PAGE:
Nature : Pokémon have specific Natures, which you can effectively engineer so that you get better stats (+10%). Generally, it is determined at random; 1 in 25 for the desired Nature. However, holding an Everstone guarantees that the child gets the holder’s Nature (if both parents hold one, it’s a 50/50 split).

Species : Previously mentioned, if two Pokémon are in the same Egg Group, then the child is of the female’s species, except under specific circumstances.

Abilities : In Omega Ruby/Alpha Sapphire, every Pokémon has two slots for regular abilities. In the named list, many final-listed abilities are a Hidden Ability, unless it is the only one (which means it will have it). Otherwise…

When it comes to the first-listed one, the child has an 80% chance of inheriting it, and 20% for the second one: first and second refer to the female parent’s current Ability and the one it doesn’t have, respectively.

For example, let’s say you’re breeding two Fennekin. If the female has Blaze, then there is an 80% chance the child will have Blaze, or 20% for Magician. Likewise, if the female Fennekin has Magician, then there is an 80% chance of the child getting Magician and 20% for Blaze.

Hidden Abilities : There are special, rare abilities called Hidden Abilities - they were normally only found through the Dream World on the Global Link in Black/White or some Pokémon just outright had them. They’re a bit different when it comes to inheritence in that the female or the male can know it.

If the female has it, there’s an as-of-yet-undetermined high chance of it being inherited, and it’s furthered with the male also knowing it. If you don’t have a female with it, you can breed the male and Ditto for a chance at having it.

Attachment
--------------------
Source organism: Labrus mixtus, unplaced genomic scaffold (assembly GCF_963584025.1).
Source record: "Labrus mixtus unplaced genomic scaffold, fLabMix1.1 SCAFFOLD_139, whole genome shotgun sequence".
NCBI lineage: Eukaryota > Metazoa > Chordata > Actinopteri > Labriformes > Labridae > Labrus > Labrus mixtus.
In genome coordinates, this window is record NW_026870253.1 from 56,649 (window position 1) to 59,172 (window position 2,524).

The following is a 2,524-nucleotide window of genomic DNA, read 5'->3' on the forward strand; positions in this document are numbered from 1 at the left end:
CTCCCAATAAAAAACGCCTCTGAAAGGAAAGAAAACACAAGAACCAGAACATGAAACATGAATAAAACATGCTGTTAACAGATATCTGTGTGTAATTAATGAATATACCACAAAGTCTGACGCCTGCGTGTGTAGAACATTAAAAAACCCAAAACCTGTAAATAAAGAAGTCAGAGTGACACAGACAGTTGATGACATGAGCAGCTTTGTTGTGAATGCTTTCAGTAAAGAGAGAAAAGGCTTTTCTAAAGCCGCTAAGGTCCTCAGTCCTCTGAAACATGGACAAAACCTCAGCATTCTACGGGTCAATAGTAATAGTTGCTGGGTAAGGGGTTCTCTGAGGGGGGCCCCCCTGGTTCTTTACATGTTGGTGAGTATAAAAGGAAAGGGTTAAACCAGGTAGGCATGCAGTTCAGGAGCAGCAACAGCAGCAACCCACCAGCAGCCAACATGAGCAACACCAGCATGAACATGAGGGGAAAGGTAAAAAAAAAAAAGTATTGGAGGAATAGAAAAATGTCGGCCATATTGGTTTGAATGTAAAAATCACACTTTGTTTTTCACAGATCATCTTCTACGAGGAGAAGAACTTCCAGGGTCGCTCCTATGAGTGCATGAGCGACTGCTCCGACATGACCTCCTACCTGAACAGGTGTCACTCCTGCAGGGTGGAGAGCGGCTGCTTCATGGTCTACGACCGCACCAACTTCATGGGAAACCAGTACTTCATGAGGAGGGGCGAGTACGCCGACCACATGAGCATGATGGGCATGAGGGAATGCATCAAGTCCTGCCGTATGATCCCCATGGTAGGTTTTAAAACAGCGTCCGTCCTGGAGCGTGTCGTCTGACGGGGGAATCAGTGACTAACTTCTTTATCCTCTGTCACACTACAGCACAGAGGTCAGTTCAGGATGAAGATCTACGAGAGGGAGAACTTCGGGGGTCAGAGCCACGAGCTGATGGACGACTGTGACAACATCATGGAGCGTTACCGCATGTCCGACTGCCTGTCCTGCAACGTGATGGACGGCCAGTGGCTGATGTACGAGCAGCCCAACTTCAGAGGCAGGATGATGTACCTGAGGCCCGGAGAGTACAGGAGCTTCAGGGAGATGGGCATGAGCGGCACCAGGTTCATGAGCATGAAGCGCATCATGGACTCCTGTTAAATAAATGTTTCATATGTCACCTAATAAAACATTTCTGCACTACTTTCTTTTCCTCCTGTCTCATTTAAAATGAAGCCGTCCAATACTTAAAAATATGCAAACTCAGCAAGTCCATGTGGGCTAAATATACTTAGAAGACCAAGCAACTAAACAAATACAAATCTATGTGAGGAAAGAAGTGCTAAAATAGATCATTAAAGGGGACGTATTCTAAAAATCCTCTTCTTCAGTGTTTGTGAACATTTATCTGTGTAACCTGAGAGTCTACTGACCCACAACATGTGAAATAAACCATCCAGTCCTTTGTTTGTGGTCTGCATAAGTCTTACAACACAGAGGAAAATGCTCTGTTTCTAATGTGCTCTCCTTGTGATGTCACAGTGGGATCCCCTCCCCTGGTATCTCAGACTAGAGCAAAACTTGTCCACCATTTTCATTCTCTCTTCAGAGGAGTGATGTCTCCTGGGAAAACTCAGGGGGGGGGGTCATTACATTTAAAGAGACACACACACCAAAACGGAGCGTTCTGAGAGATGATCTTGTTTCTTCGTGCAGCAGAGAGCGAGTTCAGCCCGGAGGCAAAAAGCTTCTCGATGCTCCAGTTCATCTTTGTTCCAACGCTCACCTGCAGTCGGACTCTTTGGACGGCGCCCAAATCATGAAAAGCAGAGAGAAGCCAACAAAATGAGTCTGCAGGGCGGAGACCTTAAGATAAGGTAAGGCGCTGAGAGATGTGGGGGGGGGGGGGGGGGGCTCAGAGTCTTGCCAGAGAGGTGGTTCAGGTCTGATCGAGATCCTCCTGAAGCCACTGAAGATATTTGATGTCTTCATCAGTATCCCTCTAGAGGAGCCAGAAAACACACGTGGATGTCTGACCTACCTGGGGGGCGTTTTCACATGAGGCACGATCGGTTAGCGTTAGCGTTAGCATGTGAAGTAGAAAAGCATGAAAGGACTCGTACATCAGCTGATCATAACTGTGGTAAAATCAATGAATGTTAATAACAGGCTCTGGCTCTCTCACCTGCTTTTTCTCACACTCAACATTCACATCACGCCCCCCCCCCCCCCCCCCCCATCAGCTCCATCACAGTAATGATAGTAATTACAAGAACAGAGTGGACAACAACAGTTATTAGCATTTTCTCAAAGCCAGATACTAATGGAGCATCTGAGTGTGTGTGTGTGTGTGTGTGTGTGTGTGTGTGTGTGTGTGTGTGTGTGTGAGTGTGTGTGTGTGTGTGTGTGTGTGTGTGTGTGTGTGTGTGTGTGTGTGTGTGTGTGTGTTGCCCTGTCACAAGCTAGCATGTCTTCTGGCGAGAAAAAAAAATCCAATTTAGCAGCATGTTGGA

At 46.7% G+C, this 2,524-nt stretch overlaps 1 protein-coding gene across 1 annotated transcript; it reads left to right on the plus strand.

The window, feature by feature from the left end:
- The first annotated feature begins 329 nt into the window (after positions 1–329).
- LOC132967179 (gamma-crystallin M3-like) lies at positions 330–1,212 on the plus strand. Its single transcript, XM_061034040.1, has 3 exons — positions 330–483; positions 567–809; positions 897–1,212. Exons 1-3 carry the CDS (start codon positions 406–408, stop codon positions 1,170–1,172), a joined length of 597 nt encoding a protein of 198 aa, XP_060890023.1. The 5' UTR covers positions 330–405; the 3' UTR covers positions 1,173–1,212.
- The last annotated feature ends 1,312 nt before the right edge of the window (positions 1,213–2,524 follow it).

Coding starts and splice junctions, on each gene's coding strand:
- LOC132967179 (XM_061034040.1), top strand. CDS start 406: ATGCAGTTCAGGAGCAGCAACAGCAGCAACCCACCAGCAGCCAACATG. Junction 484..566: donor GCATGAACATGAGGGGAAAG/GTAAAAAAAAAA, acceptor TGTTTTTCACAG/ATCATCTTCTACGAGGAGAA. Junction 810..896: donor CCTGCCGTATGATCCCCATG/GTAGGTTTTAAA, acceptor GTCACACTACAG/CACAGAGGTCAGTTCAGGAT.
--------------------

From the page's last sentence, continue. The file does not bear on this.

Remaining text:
Pokéball : Whatever Pokéball the female is in will be passed down to the children. For the most part, this has no strategic value (it did in the past, when Pokéballs were not inherited), but it’s a nice touch.

Shininess : The Shiny attribute of a Pokémon cannot be inherited. However, there is a way to improve your chances of finding Shiny Pokémon when breeding, known as the Masuda method, detailed later.

Mechanics of the Egg

Without external software, it's impossible to know what's inside the Egg.

When you speak to the Daycare Man before an Egg has appeared, he can say a number of things. Depending on what he says - which itself is independent to certain conditions - there is a specific chance of finding an Egg.

Generally, using traded Pokémon or those of the same species is best. Eggs can potentially be found with every 256 steps in the field. So, what does he have to say?

(Keep in mind "ID" refers to both the seen ID on your Trainer Card and the hidden Secret ID that you never know of. Basically, there are 65,536 values for each, and 4,294,967,296 total permutations, so you can basically consider it as "traded".)

Condition Do The Pokémon Get Along? Chance of Egg
Different Egg Groups The Pokémon prefer to play with others. 0%
Different Species, Same ID The two Pokémon don't like each other. 20%
Same Species, Same ID The Pokémon seem to get along. 50%
Different Species, Different ID The Pokémon seem to get along. 50%
Same Species, Different ID The two get along very well. 70%

Note that the Oval Charm , found by completing the Hoenn Pokédex and going to Professor Birch, increases the rate at which you can find Eggs. Specifics are still unknown on that though; we think it’s tripled or so.

Remember how we earlier glossed over Egg hatching by simply saying it would hatch in 5,000 ~ 30,000 steps? There is a more specific way to calculate this:

TOTAL STEPS = (B + N) * Y

"B" = Base steps, a value given to each species

"N" = A random number, either 0 or 1

"Y" = A random number, either 255 or 256

What does this mean? Basically, there is not much variance in the amount of steps it takes to hatch an Egg. At most, the variance is (B + 256) - that means the difference when "N=0, Y=255" and "N=1, Y=256" will equal the number of base steps, plus 256.

The highest base step value is 120, so basically 400 steps is the general variance. Most of the time, you’ll see a formula of "(B + 1) * 255", the most common formula we’ve come across. Again, it’s just walking, so it’s not like it matters, really.

Also note that some abilities can reduce the number of steps taken. If a Pokémon in the party has either the Magma Armor or Flame Body abilities, the steps needed are halved.